At his offseason home in Orlando, Bobby Abreu has heard the rumor -- neither confirmed nor denied by Angels management in accordance with club policy -- that the Halos are pursuing free-agent left fielder Carl Crawford.

If the club does land the premier position player in the marketplace, it will create a crowd in the outfield, likely forcing Abreu likely into a new and essentially unfamiliar role as the primary designated hitter. That would hinge on Peter Bourjos' ability to nail down the center-field job in the spring, keeping Torii Hunter in right.

If Bourjos doesn't hit enough to seize the job and is returned for more seasoning to Triple-A Salt Lake, the Angels still would have a terrific outfield with Crawford in left, Hunter in center and Abreu in right. They also could play Crawford in center, with Hunter in right and Abreu in left. Hunter owns nine Gold Gloves, Crawford and Abreu have one each.

If the Angels don't sign Crawford, Abreu plays left or right, depending on whether Bourjos is part of the alignment.

Abreu is too much of a team guy to express discontent with the prospect of becoming a primary DH, but it clearly would be a major adjustment. He has served as a DH only 46 times in a brilliant 14-year career, 31 of those coming in the past two seasons with a career-high 17 appearances in 2010.

"I have no problem with that," Abreu said by phone on Friday. "If it's something that's going to make the team better, I'm for it. I've got no problem."

Reading past the lines, the fact he didn't go any further with the discussion suggests he isn't thrilled with the idea. But few full-service athletes over the years have embraced the idea of becoming a DH. Certainly the past two Angels designated hitters -- Hideki Matsui and Vladimir Guerrero -- were not crazy about setting the glove aside for days on end.

Abreu tied Willie Mays in 2010 for the all-time lead by playing at least 150 games (154) for the 13th consecutive season. It would mean a great deal to Abreu to claim the record for himself, knowing how great Mays was and how important durability is to a club.

To that end, he chose not to play any winter ball in his native Venezuela.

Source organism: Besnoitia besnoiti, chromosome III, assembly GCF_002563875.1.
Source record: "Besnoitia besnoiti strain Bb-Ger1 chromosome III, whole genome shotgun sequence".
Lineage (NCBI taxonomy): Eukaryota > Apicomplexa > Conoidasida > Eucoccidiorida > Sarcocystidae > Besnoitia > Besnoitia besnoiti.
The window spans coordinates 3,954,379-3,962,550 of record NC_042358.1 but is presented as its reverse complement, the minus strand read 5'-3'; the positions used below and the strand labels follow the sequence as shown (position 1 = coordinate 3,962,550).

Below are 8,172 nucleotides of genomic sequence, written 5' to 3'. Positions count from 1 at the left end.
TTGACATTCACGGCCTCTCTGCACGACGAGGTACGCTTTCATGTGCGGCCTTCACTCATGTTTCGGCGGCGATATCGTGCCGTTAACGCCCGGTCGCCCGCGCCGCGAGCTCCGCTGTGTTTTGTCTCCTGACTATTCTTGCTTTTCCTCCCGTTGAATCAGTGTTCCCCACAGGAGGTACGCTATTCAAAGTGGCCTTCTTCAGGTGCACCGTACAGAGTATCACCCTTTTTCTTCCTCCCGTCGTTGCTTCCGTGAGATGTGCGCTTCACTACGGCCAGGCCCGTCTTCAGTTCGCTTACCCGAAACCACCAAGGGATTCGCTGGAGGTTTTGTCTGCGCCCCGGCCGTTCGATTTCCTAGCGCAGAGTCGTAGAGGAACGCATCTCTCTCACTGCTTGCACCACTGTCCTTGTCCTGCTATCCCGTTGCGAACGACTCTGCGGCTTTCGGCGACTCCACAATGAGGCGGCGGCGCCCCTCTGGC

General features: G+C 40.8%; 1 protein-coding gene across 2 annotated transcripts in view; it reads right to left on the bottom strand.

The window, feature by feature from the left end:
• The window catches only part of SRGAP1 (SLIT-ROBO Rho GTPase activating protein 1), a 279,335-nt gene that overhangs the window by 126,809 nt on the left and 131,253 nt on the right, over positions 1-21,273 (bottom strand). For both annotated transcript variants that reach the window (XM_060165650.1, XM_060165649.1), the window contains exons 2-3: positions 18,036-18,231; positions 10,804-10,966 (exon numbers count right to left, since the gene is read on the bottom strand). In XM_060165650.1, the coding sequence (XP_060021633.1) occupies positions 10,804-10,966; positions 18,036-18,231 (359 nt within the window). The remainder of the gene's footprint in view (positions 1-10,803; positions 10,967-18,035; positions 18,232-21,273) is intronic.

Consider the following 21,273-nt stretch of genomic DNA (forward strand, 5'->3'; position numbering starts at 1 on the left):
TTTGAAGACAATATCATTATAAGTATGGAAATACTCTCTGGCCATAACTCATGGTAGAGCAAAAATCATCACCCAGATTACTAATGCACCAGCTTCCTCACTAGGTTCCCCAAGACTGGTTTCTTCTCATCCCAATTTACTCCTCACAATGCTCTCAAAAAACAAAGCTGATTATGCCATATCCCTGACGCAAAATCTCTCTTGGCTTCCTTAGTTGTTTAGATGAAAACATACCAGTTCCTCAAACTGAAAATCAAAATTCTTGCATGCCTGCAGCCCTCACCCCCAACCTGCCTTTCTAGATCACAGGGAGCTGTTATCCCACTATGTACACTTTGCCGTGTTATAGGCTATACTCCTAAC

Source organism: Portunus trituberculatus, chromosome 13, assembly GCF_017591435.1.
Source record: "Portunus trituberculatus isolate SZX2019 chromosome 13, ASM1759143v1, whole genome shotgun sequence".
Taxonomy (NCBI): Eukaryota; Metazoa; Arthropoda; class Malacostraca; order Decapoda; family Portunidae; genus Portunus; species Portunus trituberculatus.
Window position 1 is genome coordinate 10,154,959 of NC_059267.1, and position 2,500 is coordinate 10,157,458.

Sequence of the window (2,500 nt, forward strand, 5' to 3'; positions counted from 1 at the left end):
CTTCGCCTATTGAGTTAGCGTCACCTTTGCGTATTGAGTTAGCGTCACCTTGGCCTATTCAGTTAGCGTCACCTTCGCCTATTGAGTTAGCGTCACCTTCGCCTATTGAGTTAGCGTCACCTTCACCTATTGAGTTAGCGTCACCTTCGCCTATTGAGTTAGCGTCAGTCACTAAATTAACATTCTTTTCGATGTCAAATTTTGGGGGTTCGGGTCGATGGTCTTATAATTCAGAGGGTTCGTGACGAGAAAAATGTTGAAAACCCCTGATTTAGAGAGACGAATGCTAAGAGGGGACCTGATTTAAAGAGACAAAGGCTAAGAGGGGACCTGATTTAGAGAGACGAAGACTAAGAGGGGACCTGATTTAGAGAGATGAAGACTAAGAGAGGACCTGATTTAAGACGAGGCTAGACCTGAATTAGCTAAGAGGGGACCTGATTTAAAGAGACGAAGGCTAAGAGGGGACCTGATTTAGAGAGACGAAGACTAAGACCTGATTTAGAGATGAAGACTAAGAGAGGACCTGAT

"I decided it would be better just to rest," said Abreu, who will be 37 when the 2011 season opens.

Abreu is coming off his least productive season since his rookie year of 1997 when, as a 23-year-old Astro, he batted .250 in 188 at-bats. He fell to a slash line (AVG/OBP/SLG) of .255/.352/.435 in 2010, down from .293/.390/.435 when he finished 12th in the American League Most Valuable Player balloting in 2009.

Abreu, who fell shy of triple digits in RBIs with 78 for the first time since 2002, is a .296 career hitter with a .400 on-base percentage and .488 slugging mark.

As a DH, in 210 plate appearances, those numbers dip to .257/.352/.383. In his 17 starts as a DH in 2010, he struggled mightily: .143/.211/.200.

"It just wasn't a good year for us," Abreu said. "We just never got it going like in the past."

The loss of Kendry Morales on May 29 with a fractured left leg requiring surgery was a mortal blow to the offense. It forced roles to change, leaving Abreu shuttling from third to second to first in the order, surrounded by a revolving cast of characters. Chone Figgins, who teamed so superbly with Abreu in 2009, was in Seattle, and the leadoff void was deep.

"We need everybody to step up and have a good year," Abreu said. "Having Kendry back will be huge. He's a great hitter; he really found himself [in 2009] when he learned how to control his aggression and be more selective."

Morales, anticipating a full recovery from a broken leg as he goes through offseason rehab, often credited Abreu with opening his eyes to subtle changes he needed to make, changes that had a profound impact on his performance.

"Bobby is the best," the switch-hitting first baseman said. "Having him around, you'd have to be crazy not to listen to him."